47. This happens when you compare your prices to others

Sustainable Podcast Episode Cover 47 "Why it's a bad idea to base your prices on others?"

As a photographer, you are likely always looking for ways to improve your business and bottom line. But how and where do you base your price? While it might seem like a good idea to base your prices on what others are charging in your area, it can damage your business in the long run. 

There are several reasons why basing your prices on others is not a good strategy. Also, the question is, how you can find other ways to improve your photography business? 

Stick around – I’ve got some great tips for you!

How to find your price as a new photographer 

As a new photographer, one of the most challenging things is setting your prices. There are a few things you need to take into account when setting your prices. These are your experience, the quality of your work, and the market you’re in.

When you’re just starting out and already have these skills, you want to calculate your rates and know what you need to start right from the start. Working for free is usually better than starting off with lower rates. But in a transition period maybe you want to do a promotional rate. The exact strategy you need is unique to you though. But the fact is that you need and deserve to get paid for the work you do. As you gain experience and build a portfolio, you can easily raise your prices.

On the other hand, if you are starting and don’t have the skills yet, you should probably want to practice more before charging people for your work. When you deliver work that is not good enough, this will only discourage potential clients from working with you in the future. 

What happens if you compare your prices to others?

Comparing your prices to other photographers can be a slippery slope. Here are three things that can happen if you’re not careful about how to base your price:

1. You might start to doubt your worth.

If you find that your prices are significantly higher than other photographers, it’s easy to start doubting your worth. After all, why should someone pay more for your skills when they can get similar quality elsewhere?

Don’t fall into this trap! 

Remember that you are the only one who knows the value of your work. If you truly believe in your talent and skills, then your prices reflect that. Your clients should want you for you. And if you don’t know how to let that shine through, you definitely should check out the Sustainable Photography Program. Get on the waitlist as it starts this fall!

To know the value of high prices, you can listen to podcast episode 19.

Episode 19

2. You might end up lowering your prices.

On the other hand, if you find that your prices are significantly higher than other photographers, you might be tempted to lower them to compete.

Don’t do this! 

Your prices should reflect the value of your work, not the going rate for photography services. If you lower your prices, you’ll only end up devaluing your work. 

Learn the things that can be hurting your business in our podcast episode 39. 

Episode 39

3.  You might end up running a business without profit

You’re getting money in, but not paying attention to everything that’s going out. Running a business that isn’t making enough money to make a living, or even one that’s losing money is easier to do than you might think. Unfortunately.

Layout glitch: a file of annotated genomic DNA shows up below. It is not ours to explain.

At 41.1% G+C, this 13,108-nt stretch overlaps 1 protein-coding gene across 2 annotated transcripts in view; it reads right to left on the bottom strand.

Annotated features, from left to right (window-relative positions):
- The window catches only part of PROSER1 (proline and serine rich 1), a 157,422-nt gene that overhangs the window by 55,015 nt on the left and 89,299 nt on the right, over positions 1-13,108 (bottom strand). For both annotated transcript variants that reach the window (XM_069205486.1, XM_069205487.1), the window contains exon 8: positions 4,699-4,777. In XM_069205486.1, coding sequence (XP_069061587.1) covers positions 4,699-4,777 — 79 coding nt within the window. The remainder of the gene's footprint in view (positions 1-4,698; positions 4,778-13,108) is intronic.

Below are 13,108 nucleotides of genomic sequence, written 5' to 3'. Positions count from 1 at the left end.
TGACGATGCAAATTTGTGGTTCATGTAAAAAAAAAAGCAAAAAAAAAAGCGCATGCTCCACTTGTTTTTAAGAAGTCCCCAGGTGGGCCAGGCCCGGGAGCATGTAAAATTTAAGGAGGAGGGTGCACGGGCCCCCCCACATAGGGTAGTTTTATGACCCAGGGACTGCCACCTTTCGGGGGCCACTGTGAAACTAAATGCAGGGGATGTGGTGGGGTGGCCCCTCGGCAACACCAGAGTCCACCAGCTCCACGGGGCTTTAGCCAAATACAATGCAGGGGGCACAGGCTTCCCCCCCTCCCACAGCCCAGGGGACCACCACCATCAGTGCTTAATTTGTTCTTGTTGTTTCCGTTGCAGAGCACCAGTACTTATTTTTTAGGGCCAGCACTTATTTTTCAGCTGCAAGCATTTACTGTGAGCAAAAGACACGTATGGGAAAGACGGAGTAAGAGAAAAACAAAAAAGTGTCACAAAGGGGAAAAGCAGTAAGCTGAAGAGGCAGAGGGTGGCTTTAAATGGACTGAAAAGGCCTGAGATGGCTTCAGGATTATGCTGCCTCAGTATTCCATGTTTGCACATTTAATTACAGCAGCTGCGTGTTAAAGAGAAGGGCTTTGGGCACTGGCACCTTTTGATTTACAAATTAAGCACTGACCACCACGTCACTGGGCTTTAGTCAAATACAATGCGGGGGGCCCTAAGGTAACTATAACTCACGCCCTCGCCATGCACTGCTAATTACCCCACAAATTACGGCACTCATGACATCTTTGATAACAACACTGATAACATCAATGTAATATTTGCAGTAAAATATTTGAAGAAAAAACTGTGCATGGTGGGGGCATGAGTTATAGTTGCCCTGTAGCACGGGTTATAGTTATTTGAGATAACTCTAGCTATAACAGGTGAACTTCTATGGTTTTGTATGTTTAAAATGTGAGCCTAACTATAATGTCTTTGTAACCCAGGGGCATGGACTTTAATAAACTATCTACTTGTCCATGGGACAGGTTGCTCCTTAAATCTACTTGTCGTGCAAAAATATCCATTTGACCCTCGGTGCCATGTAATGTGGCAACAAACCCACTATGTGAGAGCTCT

4. You might get caught up in a race to the bottom.

Comparing your prices to other photographers can also lead to a race to the bottom, where everyone is trying to undercut each other on price. Everyone is so focused on how to base their price using others’ prices. This could hurt your business.

This is a lose-lose situation for everyone involved. Not only will you end up making less money, but the quality of your work will suffer as well.

What should you do to be able to make a living from photography?

Focus on what you can control, which is the quality of your work, your marketing skills, and the direction you’re taking your brand. The better your work is, the more clients will be willing to pay. 

In addition, don’t forget to factor in all the other costs that go into running a photography business, such as equipment, software, props, and marketing. These costs can add up quickly, so factor them into your prices.

Your prices should be based on your expenses, the hours you put in, the value you give your clients, and how many bookings you get compared to your capacity. Your brand has to reflect this, and the marketing you do should draw the right people in.

Finally, don’t be afraid to charge what your work is worth. You should feel confident in your prices if you’re providing a valuable service and delivering high-quality work.

Don’t let comparisons bring you down – focus on what you can control and deliver the best possible photography to your clients. It will always be up to you how to base your price–just stick to my recommendations!

You can also check out how to learn from my mistakes in podcast episode 43. 

Episode 43


Comparing your prices to other photographers is a dangerous game.  It can lead to self-doubt, lower prices, and a race to the bottom. Instead, focus on what you can control – the quality of your work. If you deliver high-quality photography, clients will be willing to pay for it. 

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Sustainable Photography
Sustainable Photography
47. This happens when you compare your prices to others

hi, i'm ingvild

This podcast is all about education and inspiration for photographers. A sustainable business is profitable and lasting. Instead of short-term wins you want to make sure you’re doing things that matter. Both to yourself, and to create the business you want. The goal of this podcast is that it will help you build and structure your business around your life, instead of the other way around.

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